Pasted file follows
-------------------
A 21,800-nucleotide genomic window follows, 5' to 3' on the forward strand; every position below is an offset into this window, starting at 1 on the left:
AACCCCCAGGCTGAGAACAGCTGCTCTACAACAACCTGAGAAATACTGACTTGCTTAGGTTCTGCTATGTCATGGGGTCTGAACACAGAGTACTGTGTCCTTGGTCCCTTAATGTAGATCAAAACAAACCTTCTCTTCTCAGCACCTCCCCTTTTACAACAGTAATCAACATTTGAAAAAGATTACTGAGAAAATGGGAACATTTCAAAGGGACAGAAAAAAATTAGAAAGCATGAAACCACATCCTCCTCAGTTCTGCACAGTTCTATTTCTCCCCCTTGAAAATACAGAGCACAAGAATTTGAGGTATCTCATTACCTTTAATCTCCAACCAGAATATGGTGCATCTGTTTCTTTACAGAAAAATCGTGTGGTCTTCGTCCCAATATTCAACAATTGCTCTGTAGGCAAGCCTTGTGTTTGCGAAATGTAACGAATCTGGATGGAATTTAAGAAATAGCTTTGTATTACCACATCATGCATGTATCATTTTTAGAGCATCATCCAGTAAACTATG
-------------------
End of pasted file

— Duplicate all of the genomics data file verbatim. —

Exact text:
A 21,800-nucleotide genomic window follows, 5' to 3' on the forward strand; every position below is an offset into this window, starting at 1 on the left:
AACCCCCAGGCTGAGAACAGCTGCTCTACAACAACCTGAGAAATACTGACTTGCTTAGGTTCTGCTATGTCATGGGGTCTGAACACAGAGTACTGTGTCCTTGGTCCCTTAATGTAGATCAAAACAAACCTTCTCTTCTCAGCACCTCCCCTTTTACAACAGTAATCAACATTTGAAAAAGATTACTGAGAAAATGGGAACATTTCAAAGGGACAGAAAAAAATTAGAAAGCATGAAACCACATCCTCCTCAGTTCTGCACAGTTCTATTTCTCCCCCTTGAAAATACAGAGCACAAGAATTTGAGGTATCTCATTACCTTTAATCTCCAACCAGAATATGGTGCATCTGTTTCTTTACAGAAAAATCGTGTGGTCTTCGTCCCAATATTCAACAATTGCTCTGTAGGCAAGCCTTGTGTTTGCGAAATGTAACGAATCTGGATGGAATTTAAGAAATAGCTTTGTATTACCACATCATGCATGTATCATTTTTAGAGCATCATCCAGTAAACTATG